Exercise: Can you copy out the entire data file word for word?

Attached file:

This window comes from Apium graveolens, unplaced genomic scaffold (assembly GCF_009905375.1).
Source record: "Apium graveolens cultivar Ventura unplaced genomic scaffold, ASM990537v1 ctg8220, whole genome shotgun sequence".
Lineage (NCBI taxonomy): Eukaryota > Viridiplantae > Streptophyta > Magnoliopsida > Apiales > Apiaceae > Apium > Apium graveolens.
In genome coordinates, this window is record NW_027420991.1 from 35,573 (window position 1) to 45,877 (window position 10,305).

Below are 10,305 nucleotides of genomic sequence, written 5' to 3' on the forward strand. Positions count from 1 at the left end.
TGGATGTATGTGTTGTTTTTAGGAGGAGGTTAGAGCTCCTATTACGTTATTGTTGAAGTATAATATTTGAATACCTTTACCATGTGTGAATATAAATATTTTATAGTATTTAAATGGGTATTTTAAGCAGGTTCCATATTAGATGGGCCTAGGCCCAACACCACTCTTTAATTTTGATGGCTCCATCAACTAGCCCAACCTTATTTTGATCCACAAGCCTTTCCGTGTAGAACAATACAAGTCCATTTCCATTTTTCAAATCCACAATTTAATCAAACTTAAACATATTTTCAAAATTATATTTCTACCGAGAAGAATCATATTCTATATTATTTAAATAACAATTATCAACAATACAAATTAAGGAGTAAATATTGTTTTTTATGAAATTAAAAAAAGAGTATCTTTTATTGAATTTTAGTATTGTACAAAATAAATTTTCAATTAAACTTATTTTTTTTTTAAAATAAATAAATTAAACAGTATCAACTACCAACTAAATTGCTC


This window comes from Apium graveolens, unplaced genomic scaffold (assembly GCF_009905375.1).
Source record: "Apium graveolens cultivar Ventura unplaced genomic scaffold, ASM990537v1 ctg8220, whole genome shotgun sequence".
Lineage (NCBI taxonomy): Eukaryota > Viridiplantae > Streptophyta > Magnoliopsida > Apiales > Apiaceae > Apium > Apium graveolens.
In genome coordinates, this window is record NW_027420991.1 from 35,573 (window position 1) to 45,877 (window position 10,305).

Below are 10,305 nucleotides of genomic sequence, written 5' to 3' on the forward strand. Positions count from 1 at the left end.
TGGATGTATGTGTTGTTTTTAGGAGGAGGTTAGAGCTCCTATTACGTTATTGTTGAAGTATAATATTTGAATACCTTTACCATGTGTGAATATAAATATTTTATAGTATTTAAATGGGTATTTTAAGCAGGTTCCATATTAGATGGGCCTAGGCCCAACACCACTCTTTAATTTTGATGGCTCCATCAACTAGCCCAACCTTATTTTGATCCACAAGCCTTTCCGTGTAGAACAATACAAGTCCATTTCCATTTTTCAAATCCACAATTTAATCAAACTTAAACATATTTTCAAAATTATATTTCTACCGAGAAGAATCATATTCTATATTATTTAAATAACAATTATCAACAATACAAATTAAGGAGTAAATATTGTTTTTTATGAAATTAAAAAAAGAGTATCTTTTATTGAATTTTAGTATTGTACAAAATAAATTTTCAATTAAACTTATTTTTTTTTTAAAATAAATAAATTAAACAGTATCAACTACCAACTAAATTGCTC